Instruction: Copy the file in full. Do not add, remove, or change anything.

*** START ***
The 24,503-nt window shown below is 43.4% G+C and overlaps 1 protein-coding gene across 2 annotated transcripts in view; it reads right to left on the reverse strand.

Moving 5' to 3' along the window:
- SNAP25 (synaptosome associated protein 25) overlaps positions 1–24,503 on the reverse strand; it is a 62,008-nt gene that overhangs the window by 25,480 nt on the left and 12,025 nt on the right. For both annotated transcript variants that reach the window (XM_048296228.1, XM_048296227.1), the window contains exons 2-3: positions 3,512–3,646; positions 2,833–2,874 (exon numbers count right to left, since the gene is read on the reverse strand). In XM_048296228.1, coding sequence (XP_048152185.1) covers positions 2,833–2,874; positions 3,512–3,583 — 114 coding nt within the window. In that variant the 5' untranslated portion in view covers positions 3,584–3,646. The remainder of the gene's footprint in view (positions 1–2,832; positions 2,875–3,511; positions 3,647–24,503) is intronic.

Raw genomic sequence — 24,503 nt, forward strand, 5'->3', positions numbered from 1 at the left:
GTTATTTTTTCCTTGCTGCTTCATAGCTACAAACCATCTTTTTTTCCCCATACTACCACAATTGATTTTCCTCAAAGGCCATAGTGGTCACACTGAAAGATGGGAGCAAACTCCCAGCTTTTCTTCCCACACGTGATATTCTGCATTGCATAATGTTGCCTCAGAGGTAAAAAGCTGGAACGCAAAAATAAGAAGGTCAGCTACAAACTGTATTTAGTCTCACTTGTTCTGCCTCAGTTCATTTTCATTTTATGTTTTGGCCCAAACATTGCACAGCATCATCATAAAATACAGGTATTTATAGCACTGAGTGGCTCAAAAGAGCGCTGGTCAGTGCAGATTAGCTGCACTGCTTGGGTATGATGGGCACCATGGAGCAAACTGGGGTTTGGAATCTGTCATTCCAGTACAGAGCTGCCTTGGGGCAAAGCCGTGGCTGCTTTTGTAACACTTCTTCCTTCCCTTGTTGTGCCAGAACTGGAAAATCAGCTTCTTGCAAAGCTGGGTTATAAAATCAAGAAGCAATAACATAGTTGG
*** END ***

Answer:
The 24,503-nt window shown below is 43.4% G+C and overlaps 1 protein-coding gene across 2 annotated transcripts in view; it reads right to left on the reverse strand.

Moving 5' to 3' along the window:
- SNAP25 (synaptosome associated protein 25) overlaps positions 1–24,503 on the reverse strand; it is a 62,008-nt gene that overhangs the window by 25,480 nt on the left and 12,025 nt on the right. For both annotated transcript variants that reach the window (XM_048296228.1, XM_048296227.1), the window contains exons 2-3: positions 3,512–3,646; positions 2,833–2,874 (exon numbers count right to left, since the gene is read on the reverse strand). In XM_048296228.1, coding sequence (XP_048152185.1) covers positions 2,833–2,874; positions 3,512–3,583 — 114 coding nt within the window. In that variant the 5' untranslated portion in view covers positions 3,584–3,646. The remainder of the gene's footprint in view (positions 1–2,832; positions 2,875–3,511; positions 3,647–24,503) is intronic.

Raw genomic sequence — 24,503 nt, forward strand, 5'->3', positions numbered from 1 at the left:
GTTATTTTTTCCTTGCTGCTTCATAGCTACAAACCATCTTTTTTTCCCCATACTACCACAATTGATTTTCCTCAAAGGCCATAGTGGTCACACTGAAAGATGGGAGCAAACTCCCAGCTTTTCTTCCCACACGTGATATTCTGCATTGCATAATGTTGCCTCAGAGGTAAAAAGCTGGAACGCAAAAATAAGAAGGTCAGCTACAAACTGTATTTAGTCTCACTTGTTCTGCCTCAGTTCATTTTCATTTTATGTTTTGGCCCAAACATTGCACAGCATCATCATAAAATACAGGTATTTATAGCACTGAGTGGCTCAAAAGAGCGCTGGTCAGTGCAGATTAGCTGCACTGCTTGGGTATGATGGGCACCATGGAGCAAACTGGGGTTTGGAATCTGTCATTCCAGTACAGAGCTGCCTTGGGGCAAAGCCGTGGCTGCTTTTGTAACACTTCTTCCTTCCCTTGTTGTGCCAGAACTGGAAAATCAGCTTCTTGCAAAGCTGGGTTATAAAATCAAGAAGCAATAACATAGTTGG